Realism > style.
In your opinion, yes. And while I definitely love realistic figures, I love stylized toys just as much. Here's a selection of Marmit figures from my collection.
While most of them aren't realistic, I still think they're great toys that just happen to go for a different style. I know lots of people who love toys like these. Obviously you don't, but it's worth mentioning that this is a very popular style among adult collectors in Japan, whereas Bandai toys are primarily intended for children.
If Bandai cant add more then the standard 6 axis, that's their fault.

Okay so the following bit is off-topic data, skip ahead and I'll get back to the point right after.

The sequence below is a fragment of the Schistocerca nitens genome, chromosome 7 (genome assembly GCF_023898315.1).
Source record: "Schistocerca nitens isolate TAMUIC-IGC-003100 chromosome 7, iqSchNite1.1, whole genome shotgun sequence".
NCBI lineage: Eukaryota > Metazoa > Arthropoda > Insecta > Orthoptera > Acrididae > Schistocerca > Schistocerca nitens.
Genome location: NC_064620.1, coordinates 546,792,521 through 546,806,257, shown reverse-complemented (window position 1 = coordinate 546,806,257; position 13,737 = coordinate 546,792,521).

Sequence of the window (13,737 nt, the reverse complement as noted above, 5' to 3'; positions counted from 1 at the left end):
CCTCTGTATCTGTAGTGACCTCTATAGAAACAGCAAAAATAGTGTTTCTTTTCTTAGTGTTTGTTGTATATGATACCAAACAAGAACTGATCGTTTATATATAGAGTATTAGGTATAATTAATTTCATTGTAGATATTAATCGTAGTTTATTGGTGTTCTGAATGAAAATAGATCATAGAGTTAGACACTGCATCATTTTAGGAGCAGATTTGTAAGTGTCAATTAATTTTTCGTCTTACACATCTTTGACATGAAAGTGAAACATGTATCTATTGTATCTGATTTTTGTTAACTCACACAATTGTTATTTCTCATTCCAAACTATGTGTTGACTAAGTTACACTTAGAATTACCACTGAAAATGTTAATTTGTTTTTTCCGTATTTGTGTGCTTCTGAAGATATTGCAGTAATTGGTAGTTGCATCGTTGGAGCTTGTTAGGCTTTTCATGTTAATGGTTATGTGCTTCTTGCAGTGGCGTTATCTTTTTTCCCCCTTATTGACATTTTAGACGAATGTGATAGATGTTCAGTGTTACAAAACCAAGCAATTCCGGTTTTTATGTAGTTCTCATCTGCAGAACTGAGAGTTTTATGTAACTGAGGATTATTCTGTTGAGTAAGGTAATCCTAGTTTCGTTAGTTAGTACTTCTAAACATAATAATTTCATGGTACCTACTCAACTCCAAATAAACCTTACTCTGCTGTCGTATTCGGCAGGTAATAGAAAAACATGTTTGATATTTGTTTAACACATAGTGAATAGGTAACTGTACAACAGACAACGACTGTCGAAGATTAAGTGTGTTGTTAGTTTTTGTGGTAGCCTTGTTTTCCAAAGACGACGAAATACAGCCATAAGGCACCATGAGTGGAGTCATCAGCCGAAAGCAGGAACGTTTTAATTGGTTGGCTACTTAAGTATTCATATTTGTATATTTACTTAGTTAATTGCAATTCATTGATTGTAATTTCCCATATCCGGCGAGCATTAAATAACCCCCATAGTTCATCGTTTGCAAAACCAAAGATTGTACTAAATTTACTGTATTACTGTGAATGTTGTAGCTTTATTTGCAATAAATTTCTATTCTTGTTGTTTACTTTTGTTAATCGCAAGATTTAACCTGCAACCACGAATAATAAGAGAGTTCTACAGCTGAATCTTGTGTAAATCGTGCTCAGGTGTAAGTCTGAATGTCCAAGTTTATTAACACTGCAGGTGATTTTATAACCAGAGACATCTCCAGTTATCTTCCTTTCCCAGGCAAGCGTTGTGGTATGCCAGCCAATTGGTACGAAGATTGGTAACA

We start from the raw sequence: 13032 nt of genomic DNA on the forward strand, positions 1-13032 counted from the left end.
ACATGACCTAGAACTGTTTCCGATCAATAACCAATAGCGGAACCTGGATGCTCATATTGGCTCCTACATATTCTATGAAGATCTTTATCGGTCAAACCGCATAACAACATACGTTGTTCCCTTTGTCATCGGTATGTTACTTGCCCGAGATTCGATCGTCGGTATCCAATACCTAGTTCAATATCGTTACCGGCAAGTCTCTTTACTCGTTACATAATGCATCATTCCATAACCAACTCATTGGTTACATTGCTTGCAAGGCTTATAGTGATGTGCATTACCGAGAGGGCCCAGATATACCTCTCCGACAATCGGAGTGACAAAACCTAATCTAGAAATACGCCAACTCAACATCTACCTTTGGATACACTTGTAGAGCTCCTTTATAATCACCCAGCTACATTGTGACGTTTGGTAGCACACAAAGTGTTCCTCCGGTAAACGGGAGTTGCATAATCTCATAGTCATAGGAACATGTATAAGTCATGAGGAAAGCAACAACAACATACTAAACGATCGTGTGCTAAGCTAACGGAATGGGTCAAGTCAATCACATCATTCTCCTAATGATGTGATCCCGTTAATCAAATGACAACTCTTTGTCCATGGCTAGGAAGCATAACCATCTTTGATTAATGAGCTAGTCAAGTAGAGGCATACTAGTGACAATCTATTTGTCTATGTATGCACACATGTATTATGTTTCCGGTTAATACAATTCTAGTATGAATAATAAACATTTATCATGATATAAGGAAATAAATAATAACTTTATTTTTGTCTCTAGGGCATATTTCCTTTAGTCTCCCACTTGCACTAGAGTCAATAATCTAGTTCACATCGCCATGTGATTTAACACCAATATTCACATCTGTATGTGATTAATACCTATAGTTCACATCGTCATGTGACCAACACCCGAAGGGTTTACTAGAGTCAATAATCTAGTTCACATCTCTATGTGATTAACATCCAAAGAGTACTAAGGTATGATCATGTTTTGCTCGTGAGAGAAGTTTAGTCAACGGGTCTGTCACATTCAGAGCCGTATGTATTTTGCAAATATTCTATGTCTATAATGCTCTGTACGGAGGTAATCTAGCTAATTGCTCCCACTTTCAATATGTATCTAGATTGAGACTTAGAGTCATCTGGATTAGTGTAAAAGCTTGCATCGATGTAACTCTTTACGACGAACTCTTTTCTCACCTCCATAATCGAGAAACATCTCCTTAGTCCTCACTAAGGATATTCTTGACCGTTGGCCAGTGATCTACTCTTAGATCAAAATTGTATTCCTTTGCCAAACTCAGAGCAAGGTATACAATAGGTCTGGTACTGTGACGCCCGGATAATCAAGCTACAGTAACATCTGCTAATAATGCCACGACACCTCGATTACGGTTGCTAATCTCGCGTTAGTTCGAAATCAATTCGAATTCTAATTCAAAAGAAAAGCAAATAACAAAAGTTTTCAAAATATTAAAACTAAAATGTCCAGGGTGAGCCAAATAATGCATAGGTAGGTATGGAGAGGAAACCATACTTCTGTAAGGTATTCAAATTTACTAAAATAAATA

And of course it's obvious to me that you fail to realize that limited articulation is a decades old design preference among toy companies in Japan who put out kaiju figures. This dates all the way back to the Marusan figures of the 1960s and continued through companies like Bullmark, Popy, Yamakatsu, Bandai, M-1 and modern companies like Marmit, Gigabrain, the current Marusan, Pilot Ace, Toy Graph, X-Plus, CCP and others. In fact, the only Japanese company I can think of offhand who has put out "action figures" of Toho kaiju is Kaiyodo through the Revoltech line, which just started this year and is the exception to the rule. 5-6 points of articulation on vinyl Godzilla toys is the norm in Japan. It didn't start with Bandai and it's continued since Bandai. Blaming Bandai when this is the predominant style of Japan vinyl kaiju toys for almost 45 years makes no sense to me.